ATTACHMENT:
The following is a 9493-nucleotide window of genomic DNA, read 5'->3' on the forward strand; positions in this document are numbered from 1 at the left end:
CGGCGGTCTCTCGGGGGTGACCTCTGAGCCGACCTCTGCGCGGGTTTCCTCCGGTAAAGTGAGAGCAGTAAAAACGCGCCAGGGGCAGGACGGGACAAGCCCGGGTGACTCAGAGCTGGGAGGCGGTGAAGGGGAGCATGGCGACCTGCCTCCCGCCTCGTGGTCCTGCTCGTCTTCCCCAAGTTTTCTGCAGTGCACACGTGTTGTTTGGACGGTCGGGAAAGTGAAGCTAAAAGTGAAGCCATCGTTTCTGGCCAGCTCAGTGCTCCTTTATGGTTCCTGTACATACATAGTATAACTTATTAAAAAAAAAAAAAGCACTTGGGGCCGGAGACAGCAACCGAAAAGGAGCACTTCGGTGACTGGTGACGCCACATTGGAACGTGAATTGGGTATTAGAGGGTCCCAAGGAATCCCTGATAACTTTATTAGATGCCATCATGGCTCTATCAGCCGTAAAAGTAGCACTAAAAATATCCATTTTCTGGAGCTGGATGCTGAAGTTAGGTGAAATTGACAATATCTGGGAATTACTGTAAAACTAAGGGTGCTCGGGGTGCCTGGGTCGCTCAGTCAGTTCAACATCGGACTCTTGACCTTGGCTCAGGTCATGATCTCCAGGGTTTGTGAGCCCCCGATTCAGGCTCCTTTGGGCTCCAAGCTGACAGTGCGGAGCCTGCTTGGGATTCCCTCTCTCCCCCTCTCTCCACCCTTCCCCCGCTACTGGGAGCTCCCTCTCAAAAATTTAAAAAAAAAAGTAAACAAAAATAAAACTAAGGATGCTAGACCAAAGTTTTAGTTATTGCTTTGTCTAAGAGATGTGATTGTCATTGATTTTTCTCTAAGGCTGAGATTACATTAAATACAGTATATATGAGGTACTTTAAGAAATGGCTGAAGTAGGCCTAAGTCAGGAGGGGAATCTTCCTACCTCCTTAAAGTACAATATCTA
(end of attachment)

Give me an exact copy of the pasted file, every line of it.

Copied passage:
The following is a 9493-nucleotide window of genomic DNA, read 5'->3' on the forward strand; positions in this document are numbered from 1 at the left end:
CGGCGGTCTCTCGGGGGTGACCTCTGAGCCGACCTCTGCGCGGGTTTCCTCCGGTAAAGTGAGAGCAGTAAAAACGCGCCAGGGGCAGGACGGGACAAGCCCGGGTGACTCAGAGCTGGGAGGCGGTGAAGGGGAGCATGGCGACCTGCCTCCCGCCTCGTGGTCCTGCTCGTCTTCCCCAAGTTTTCTGCAGTGCACACGTGTTGTTTGGACGGTCGGGAAAGTGAAGCTAAAAGTGAAGCCATCGTTTCTGGCCAGCTCAGTGCTCCTTTATGGTTCCTGTACATACATAGTATAACTTATTAAAAAAAAAAAAAGCACTTGGGGCCGGAGACAGCAACCGAAAAGGAGCACTTCGGTGACTGGTGACGCCACATTGGAACGTGAATTGGGTATTAGAGGGTCCCAAGGAATCCCTGATAACTTTATTAGATGCCATCATGGCTCTATCAGCCGTAAAAGTAGCACTAAAAATATCCATTTTCTGGAGCTGGATGCTGAAGTTAGGTGAAATTGACAATATCTGGGAATTACTGTAAAACTAAGGGTGCTCGGGGTGCCTGGGTCGCTCAGTCAGTTCAACATCGGACTCTTGACCTTGGCTCAGGTCATGATCTCCAGGGTTTGTGAGCCCCCGATTCAGGCTCCTTTGGGCTCCAAGCTGACAGTGCGGAGCCTGCTTGGGATTCCCTCTCTCCCCCTCTCTCCACCCTTCCCCCGCTACTGGGAGCTCCCTCTCAAAAATTTAAAAAAAAAAGTAAACAAAAATAAAACTAAGGATGCTAGACCAAAGTTTTAGTTATTGCTTTGTCTAAGAGATGTGATTGTCATTGATTTTTCTCTAAGGCTGAGATTACATTAAATACAGTATATATGAGGTACTTTAAGAAATGGCTGAAGTAGGCCTAAGTCAGGAGGGGAATCTTCCTACCTCCTTAAAGTACAATATCTA